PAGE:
January 14, 2016

Rocking the wooden tie with Larry the Cable Guy. #whitepeople #gitrdone

I am not a fashion guy at all, but I am a big supporter of wooden ties. In life, one should try and be funky in as many ways as possible. As you plow through a bland day, it can be fun to amp things up any way you can.

However, attempting to be fashion forward can have issues. The other day, I was walking down the street and got maliciously attacked by a woodpecker. Ugh, white people problems. Anytime it gets cloudy, I start getting paranoid about my tie warping.  I have to get up ever day at 5 am to coat my tie with Thompson’s deck sealer. I feel like a hungover Bob Vila. Awhile back, a colony of termites tried to burrow into my tie. I have the Orkin man on speed dial now.

Wooden ties seem to be gaining in popularity now. I rep a wooden tie for Wooden Tie Wednesday every week now. I’d like to think I was one of the first people to wear one. So many folks are biting my style! They are barking up the wrong tree.

However, it’s not all wooden tie problems all the time. It is nice having random people come up to me on the street and say, “Oh my god, it’s the wooden tie guy!” I’ve been called a lot worse downtown, it’s a nice change of pace.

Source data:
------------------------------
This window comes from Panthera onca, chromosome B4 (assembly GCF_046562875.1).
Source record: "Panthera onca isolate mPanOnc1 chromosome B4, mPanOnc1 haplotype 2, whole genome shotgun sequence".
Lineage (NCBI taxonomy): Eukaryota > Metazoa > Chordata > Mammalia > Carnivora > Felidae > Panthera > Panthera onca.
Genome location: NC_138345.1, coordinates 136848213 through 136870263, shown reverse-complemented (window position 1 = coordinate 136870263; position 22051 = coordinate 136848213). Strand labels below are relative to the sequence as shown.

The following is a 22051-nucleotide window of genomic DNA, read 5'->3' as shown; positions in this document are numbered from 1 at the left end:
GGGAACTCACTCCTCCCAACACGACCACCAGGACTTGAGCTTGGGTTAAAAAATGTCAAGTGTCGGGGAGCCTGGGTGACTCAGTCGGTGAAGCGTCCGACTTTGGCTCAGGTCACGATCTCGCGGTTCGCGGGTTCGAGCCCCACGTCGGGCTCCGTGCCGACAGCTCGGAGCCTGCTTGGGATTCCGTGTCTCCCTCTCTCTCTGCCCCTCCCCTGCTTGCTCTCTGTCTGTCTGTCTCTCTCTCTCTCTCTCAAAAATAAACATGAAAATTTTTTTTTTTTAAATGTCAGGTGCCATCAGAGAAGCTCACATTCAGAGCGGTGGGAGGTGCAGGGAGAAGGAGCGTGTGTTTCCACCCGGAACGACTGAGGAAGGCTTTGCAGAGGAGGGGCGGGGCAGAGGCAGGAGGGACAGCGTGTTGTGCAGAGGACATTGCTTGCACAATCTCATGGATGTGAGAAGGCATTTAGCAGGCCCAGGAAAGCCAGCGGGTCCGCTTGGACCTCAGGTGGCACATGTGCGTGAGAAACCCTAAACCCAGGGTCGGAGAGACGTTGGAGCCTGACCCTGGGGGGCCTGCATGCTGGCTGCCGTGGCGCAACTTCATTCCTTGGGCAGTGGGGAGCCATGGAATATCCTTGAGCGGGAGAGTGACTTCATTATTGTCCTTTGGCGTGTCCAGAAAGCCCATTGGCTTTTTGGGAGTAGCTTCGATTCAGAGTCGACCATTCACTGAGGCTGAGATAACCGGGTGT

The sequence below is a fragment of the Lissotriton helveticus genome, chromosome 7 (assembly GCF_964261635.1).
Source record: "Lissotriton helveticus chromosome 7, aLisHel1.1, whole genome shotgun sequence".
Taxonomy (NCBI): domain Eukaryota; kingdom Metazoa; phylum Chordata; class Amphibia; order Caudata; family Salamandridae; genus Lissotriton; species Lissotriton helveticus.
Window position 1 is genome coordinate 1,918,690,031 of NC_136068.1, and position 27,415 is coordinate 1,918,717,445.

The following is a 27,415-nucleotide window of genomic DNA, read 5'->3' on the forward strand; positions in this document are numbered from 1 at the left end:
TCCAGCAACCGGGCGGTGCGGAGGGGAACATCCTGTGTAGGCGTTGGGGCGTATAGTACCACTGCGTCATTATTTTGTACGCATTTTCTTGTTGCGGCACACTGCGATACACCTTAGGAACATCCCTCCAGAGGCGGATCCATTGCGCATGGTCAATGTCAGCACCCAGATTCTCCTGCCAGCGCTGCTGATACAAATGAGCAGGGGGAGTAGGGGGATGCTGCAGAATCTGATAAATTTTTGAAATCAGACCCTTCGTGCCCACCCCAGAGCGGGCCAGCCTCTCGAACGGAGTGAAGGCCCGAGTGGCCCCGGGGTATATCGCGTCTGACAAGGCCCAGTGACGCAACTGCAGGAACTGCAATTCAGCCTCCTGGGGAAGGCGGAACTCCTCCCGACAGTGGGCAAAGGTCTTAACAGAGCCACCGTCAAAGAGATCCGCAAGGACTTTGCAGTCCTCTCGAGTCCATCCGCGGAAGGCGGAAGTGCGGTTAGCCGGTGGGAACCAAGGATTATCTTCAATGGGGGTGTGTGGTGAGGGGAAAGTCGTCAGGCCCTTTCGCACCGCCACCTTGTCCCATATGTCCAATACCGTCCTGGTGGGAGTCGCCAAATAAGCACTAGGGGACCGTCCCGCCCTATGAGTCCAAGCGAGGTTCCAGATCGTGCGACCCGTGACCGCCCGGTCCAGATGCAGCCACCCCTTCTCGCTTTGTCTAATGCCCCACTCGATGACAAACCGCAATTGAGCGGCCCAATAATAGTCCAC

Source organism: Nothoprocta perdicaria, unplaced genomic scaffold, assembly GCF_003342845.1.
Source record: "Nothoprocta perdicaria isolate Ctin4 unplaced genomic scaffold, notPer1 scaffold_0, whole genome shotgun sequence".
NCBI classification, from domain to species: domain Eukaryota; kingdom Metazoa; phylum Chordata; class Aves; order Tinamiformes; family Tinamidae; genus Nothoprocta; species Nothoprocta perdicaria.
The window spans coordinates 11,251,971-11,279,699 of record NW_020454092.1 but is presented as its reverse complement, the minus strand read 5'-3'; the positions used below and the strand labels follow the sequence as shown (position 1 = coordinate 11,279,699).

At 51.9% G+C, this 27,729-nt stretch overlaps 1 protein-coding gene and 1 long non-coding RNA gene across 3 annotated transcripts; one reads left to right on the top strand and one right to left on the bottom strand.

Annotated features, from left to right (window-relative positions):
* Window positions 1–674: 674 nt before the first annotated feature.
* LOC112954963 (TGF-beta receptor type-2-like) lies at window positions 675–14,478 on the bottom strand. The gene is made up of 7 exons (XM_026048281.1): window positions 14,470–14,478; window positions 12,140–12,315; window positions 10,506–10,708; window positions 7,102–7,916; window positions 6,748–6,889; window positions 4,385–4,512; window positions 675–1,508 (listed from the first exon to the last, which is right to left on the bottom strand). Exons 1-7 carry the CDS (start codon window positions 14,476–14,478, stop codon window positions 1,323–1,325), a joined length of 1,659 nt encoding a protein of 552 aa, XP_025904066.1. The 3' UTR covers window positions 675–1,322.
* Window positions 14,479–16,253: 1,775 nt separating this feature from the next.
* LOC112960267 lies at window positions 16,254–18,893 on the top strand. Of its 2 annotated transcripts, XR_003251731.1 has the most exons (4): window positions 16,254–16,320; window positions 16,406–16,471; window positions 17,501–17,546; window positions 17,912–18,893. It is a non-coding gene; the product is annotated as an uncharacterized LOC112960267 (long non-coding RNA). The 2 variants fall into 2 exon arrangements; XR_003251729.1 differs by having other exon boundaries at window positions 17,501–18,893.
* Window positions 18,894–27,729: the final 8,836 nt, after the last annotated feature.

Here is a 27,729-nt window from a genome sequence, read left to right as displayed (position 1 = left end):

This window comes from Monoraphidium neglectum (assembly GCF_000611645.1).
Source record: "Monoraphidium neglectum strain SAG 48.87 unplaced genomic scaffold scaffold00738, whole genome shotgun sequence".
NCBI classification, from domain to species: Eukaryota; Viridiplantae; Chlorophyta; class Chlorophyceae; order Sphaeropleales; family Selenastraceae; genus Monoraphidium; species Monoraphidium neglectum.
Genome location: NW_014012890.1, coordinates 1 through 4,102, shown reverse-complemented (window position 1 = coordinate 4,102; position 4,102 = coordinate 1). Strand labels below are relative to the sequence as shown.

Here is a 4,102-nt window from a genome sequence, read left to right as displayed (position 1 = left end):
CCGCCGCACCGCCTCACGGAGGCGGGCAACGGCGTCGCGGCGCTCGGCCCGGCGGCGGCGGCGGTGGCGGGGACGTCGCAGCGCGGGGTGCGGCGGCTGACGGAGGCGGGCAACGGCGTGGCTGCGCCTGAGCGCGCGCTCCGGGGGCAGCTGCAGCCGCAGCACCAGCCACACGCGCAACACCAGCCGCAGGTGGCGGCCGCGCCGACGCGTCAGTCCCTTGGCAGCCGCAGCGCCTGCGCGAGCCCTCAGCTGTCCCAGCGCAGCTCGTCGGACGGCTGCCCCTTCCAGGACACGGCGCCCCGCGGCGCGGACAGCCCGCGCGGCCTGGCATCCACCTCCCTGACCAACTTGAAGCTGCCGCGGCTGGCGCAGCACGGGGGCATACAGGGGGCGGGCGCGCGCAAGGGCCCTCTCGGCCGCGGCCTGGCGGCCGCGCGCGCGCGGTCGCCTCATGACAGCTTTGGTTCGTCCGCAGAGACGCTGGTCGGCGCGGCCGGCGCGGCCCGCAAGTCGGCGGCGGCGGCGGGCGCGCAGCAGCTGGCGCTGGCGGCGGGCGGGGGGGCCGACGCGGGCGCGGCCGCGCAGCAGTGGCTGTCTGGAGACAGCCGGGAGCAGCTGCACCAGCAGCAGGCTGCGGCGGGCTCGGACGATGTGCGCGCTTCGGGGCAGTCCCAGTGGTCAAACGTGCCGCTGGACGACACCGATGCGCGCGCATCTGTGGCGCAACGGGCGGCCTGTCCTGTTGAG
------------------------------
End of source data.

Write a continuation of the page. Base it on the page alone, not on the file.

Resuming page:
Bradley Walsh is my wooden tie maker of choice. He sells his pieces at Eclectics. He’s out there, whittling away the hours to bring the wood to the people.

Through all the neck splinters and woodpecker smackdowns, life’s rough and smooth patches, it’s all about bringing the funk.



An Uncomfortable Question for White Hip Hop Fans.

January 14, 2016

A$AP Ferg (Image via

A local music journalist talked to me after A$AP Ferg’s opening set for G-Easy in Kansas City Tuesday night. “You went to school in New Orleans, I’m sure you have an opinion on this, ” he began. “The crowd here is 99 percent white. This might be an uncomfortable question, but how does it make you feel to hear 3,000 white kids shouting back the n-word to a black rapper when it’s in his lyrics?” “Not good,” I responded meekly.

Ferg’s set hit the crowd hard and the trap beats had them going wild. The sold out audience on this night was mostly young white kids, between the ages of 13 and 19.  The nasty, excellent track “Shabba” completely smashed 3,000 people at the Midland. They loved every raunchy second and rapped along with each line.


A$AP Ferg Crowd, at the Midland, 1/12/16

I hope the kids learn someday. As a fan, you have to make the conscious choice. The question might be rough, but the answer is simple. Even in the sometimes trashy world of hip hop, as a fan and audience member, it is all about respect.